7. Juan Felipe Machado says:

    Aside for the licence, which I have already complain to in Peter Golde’s blog, I think Power Collections are awesome. I’ve been using it for the last 6 months or so and now I can’t stop using it, if feels like part of the BCL itself and that’s great. I really apreciate you guys putting effort on this project and I’m really loking forward for more power stuff (specially Power Threading… any news on this project??)

  8. I’d have to agree with some of the other comments: why doesn’t this come directly from Microsoft?

    I’d be *MUCH* more likely to take it seriously if it was in a Microsoft.<something> namespace and available as a MSDN download.

    Either that…or get the guys a boost.org to take it over 🙂

  9. Alexander says:

    I would really like to use this, but it looks like clause B (the anti-GPL clause) is still hanging around the license. I’d rather just roll my own classes as I need them than limit what other people can do with my (research-oriented) code once I make it freely available.

  10. staceyw says:

    Yes I would like PowerMath and PowerIO. Math should get BigInteger so don’t have to rip it out of Mono. This would kinda look like a "Fedora" deal where community adds function and eventually MS picks the best stuff and adds to BCL.

  11. JD says:

    I’m not sure i understand the other comments.

    Why is Power* any different from Boost* libraries? A good library is a good library, and is all about not rebuilding a wheel (especially one done better).

    For the licensing, is GPL the only concern? Many licenses aren’t GPL-compatible. Not even the whole BCL is GPL-compatible, though Rotor and Mono show that a subset can be replicated. If you don’t like the terms of the license, do as Mono does and copy the API surface.

    Is it that those interested are in more of an academic environment? I genuinely don’t understand the antipathy.

  12. kfarmer says:

    Not being one of those who cares about OSS licensing (I’m wistful for the simple "public domain" days), all I can comment on is the desire to see Power Collections assume a more prominent position as a proper member of the BCL.

    It makes the BCL richer, helps promote standardization (the roll-your-own instinct leads to disasterous balkanization), and removes any excuses people have for not knowing what it is or where to get it. Any, that is, except for "Haven’t tried that part of the namespace .. yet!".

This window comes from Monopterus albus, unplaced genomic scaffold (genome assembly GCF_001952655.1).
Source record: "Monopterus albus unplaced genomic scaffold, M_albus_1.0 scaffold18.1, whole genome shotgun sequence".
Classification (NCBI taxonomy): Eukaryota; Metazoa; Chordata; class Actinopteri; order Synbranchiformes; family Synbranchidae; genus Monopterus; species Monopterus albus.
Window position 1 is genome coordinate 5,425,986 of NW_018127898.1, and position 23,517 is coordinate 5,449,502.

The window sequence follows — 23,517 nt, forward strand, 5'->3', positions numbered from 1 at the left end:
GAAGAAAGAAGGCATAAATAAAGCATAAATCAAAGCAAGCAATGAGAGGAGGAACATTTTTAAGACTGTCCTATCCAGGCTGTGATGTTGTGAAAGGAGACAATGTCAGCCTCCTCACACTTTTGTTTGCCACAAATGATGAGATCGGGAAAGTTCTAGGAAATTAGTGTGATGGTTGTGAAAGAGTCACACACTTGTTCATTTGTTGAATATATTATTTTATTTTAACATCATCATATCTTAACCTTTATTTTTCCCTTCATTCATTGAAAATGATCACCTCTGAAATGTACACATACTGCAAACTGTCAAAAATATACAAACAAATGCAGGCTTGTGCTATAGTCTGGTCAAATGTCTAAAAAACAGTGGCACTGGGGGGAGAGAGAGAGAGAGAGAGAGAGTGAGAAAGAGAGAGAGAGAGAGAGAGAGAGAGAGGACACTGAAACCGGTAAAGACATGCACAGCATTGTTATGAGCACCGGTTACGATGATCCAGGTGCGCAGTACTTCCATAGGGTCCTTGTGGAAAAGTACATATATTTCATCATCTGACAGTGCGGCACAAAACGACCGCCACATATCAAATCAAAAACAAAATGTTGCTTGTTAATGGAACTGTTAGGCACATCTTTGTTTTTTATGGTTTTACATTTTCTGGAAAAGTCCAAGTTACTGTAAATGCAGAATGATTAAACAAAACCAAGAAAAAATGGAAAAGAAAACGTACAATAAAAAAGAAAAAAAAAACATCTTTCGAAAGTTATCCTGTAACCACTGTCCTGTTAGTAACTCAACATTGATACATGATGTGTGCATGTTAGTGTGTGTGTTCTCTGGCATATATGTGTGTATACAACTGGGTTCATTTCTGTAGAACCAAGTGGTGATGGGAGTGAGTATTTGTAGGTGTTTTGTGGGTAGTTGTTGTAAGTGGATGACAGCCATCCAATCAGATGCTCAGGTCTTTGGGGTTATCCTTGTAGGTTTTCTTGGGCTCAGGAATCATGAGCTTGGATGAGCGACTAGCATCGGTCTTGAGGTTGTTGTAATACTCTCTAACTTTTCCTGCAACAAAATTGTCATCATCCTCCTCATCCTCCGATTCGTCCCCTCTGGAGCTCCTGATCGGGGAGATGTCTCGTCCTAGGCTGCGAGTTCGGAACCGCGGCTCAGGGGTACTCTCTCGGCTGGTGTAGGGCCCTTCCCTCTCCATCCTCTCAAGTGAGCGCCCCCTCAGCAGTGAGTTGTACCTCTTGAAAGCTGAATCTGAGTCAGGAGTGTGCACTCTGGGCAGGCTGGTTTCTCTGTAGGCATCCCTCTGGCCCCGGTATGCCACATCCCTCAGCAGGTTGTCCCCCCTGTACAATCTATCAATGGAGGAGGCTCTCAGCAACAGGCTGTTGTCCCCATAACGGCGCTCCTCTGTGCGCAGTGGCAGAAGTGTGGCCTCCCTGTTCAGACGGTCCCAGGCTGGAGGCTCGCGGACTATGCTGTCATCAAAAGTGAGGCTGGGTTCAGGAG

13. Matthew Watson says:

    I’m already using PowerCollections in some of our projects. Coming from a strong C++/STL background, I can see huge utility in these PowerCollections.

    Having it as part of the "official" class libraries would be most welcome – and any additional PowerX libraries would be equally welcome!

  14. Salim says:

    I agree with lot of people here that there shouldnt be any added licesning restrictions in using this code. It should be avialble as .NET BCL

  15. Darren Neese says:

    to me, the license doesn’t seem too bad…(of course, this is all subjective)… It would be great if it was MIT or in the BCL, but between a take it or leave it, I’ll take it.

    Adding more to my thoughts concerngin the license, it seems that it wants to restrict you from combining or having its license overridden by another’s license, in the case of combining…

    …why does it have to be combined? why can’t it be a library that is uesd? There may be an issue I’m not thinking of.

  16. Joannes says:

    PowerCollections are great. Too bad that there is such a bizarre licence that prevent any free/open source distribution. It’s preventing me to actually use such good tool.

    I do not understand how does it make sense for MS? Why having a more restrictive licence for the PowerCollections than for the .Net framework?

  17. Power Collections look very good, I think I might use them for my next application, but,..

    I’d also be scared of the non-standardization issue. I’m a freelancer in a certain company. Sometimes I take the whole projects, and sometimes I only take that certain part. So, I need something that won’t confuse other developers when they look at it. SAme for the out/in the box issue.

    A great example on that all would be MS Enterprise Library. It’s done by MS and as a community project; It’s standard enough to work with and recommend, and, when the next version of the framework ships, I know it’ll include most of the current Ent. Lib. features. This already happened with En. Lib. and .NET 1.x and 2.0. I think this is the best model ever!